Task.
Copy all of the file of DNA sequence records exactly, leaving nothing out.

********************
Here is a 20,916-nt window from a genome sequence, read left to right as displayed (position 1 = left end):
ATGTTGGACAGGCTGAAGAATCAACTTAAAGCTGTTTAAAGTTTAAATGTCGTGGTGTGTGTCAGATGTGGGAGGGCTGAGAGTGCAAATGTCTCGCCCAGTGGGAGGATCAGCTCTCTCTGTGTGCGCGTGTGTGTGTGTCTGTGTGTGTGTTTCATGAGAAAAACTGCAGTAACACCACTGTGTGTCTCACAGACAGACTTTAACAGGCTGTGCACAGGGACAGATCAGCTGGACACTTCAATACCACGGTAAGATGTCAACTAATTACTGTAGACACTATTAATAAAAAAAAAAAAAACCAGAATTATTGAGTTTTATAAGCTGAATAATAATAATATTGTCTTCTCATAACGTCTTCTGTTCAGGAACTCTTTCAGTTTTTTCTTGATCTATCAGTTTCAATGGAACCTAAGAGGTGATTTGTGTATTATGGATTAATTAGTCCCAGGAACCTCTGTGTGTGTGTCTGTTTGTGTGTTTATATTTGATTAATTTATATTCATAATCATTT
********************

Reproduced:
Here is a 20,916-nt window from a genome sequence, read left to right as displayed (position 1 = left end):
ATGTTGGACAGGCTGAAGAATCAACTTAAAGCTGTTTAAAGTTTAAATGTCGTGGTGTGTGTCAGATGTGGGAGGGCTGAGAGTGCAAATGTCTCGCCCAGTGGGAGGATCAGCTCTCTCTGTGTGCGCGTGTGTGTGTGTCTGTGTGTGTGTTTCATGAGAAAAACTGCAGTAACACCACTGTGTGTCTCACAGACAGACTTTAACAGGCTGTGCACAGGGACAGATCAGCTGGACACTTCAATACCACGGTAAGATGTCAACTAATTACTGTAGACACTATTAATAAAAAAAAAAAAAACCAGAATTATTGAGTTTTATAAGCTGAATAATAATAATATTGTCTTCTCATAACGTCTTCTGTTCAGGAACTCTTTCAGTTTTTTCTTGATCTATCAGTTTCAATGGAACCTAAGAGGTGATTTGTGTATTATGGATTAATTAGTCCCAGGAACCTCTGTGTGTGTGTCTGTTTGTGTGTTTATATTTGATTAATTTATATTCATAATCATTT